Analysts Opine on Possible Netflix-Starz Deal Renewal

While Netflix CEO Reed Hastings on "Charlie Rose" last week signaled he expects a potential new streaming deal in the $200 million-per-year range and some analysts have talked of up to $300 million, Starz executives have said they will focus on pricing and packaging issues.

NEW YORK -- A current content deal between Starz and Netflix's streaming video service doesn't expire until early 2012, but Wall Street analysts in recent days once again shared latest predictions on possible outcomes.

Many comments came after Netflix CEO Reed Hastings on Charlie Rose last week signaled that he expects a new deal to cost his company in the $200 million-a-year range, up from around $30 million so far. Asked if $200 million is in the ballpark, Hastings told Rose: "Yes, that's in the ballpark."

He also said: "We'll try to renew with them, and, of course, that renewal if it happens will be for a lot more money."

Starz management hasn't been specific on pricing but has made clear it is not only focused on price but also packaging, that is also exploring various other digital distribution options and that it feels no rush to strike a new deal.

"We continue to look at the online video distribution market for opportunities to distribute our programming, while remaining mindful of historical relationships with our traditional distribution affiliates," Starz chairman and CEO Chris Albrecht said in an earnings conference call for Starz owner Liberty Media in late February. "We will approach new opportunities creatively yet prudently -- with an eye towards seeking agreements that specifically price and package our content in ways on par with that of our traditional distributors."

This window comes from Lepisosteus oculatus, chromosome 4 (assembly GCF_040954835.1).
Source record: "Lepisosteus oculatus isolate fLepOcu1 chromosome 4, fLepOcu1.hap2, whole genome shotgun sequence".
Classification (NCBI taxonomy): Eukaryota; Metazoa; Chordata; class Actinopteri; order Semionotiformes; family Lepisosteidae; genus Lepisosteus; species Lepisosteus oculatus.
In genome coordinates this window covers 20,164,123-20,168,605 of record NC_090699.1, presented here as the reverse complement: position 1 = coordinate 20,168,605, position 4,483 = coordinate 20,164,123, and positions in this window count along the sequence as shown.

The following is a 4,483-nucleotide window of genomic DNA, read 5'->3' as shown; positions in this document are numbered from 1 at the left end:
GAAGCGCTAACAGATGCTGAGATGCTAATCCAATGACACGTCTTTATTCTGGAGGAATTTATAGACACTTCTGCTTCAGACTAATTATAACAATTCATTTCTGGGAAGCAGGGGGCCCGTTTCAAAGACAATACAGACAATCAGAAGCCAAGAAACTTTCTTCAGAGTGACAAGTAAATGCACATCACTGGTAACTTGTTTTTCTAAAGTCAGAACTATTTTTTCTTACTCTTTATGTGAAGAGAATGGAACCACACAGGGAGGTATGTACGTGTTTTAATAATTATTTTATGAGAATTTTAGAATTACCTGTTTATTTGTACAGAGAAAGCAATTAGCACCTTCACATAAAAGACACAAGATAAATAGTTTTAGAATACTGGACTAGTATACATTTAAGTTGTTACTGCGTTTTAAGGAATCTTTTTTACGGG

On Liberty's latest earnings call on Friday, Liberty CEO Greg Maffei didn't say much on the topic beyond talking about a recent decision to introduce a 90-day delay for original series for some distribution partners, emphasizing it does not apply only for Netflix, but also telecom firms that are affiliates of the so-called Starz Play service.

Asked about the $200 million price tag during a panel at the Streaming Media East conference here Tuesday, Marc DeBevoise, Starz Media's senior vp digital media, business development and strategy, reiterated management's previous comments.

"It's a value issue for us," he said when pressed on the issue. "There are various ways that different numbers could work. There [are] packaging issues and pricing issues."

Will Starz content be on Netflix in a year? "It's very tough to say," DeBevoise said.


Collins Stewart analyst Tom Eagan said Monday that "in our Liberty Starz valuation, we effectively assume a $205 million annual license fee."

But any renewal "will entail a sensitive negotiation with lots of moving parts," he said. For example, Eagan said he expects Starz to look for "a higher Netflix retail sales price (higher than the $8 per month, closer to the cable subscriber Starz fee)."

BTIG analyst Richard Greenfield, meanwhile, argued that the $200 million range is conservative. "With Comcast paying an estimated $220 million-plus per year to Starz with Netflix now larger than Comcast, we believe annual fees must be at least $250 million, if not $300 million, to warrant Starz agreeing to a new Netflix deal in early 2012," he said.

Stifel, Nicolaus analyst Benjamin Mogil in a Monday report highlighted that Starz on its latest earnings call "continued to caution expectations on Netflix (or other streaming) renewal deals but did note that it does not expect bonus payments to Disney/Sony, which are based on the number of Netflix streaming subscribers this year to be material."

Last month, Mogil had lowered his rating on Liberty Starz though from "buy" to "hold," arguing that "expectations concerning the Netflix streaming deal renewal are too optimistic."

Suggesting a $175 million-$200 million renewal, he said: "With renewal expectations in the $250 million-$300 million range, investors may be set up for a disappointment."

Mogil said that Starz's contracts with its studio partners Disney and Sony may call for product from output deals to be priced on a premium streaming tier around $12-13 per month rather than Netflix's current one-size-fits-all $8 per month service.

That and the 90-day delay could reduce the price Netflix is willing to pay, according to some analysts.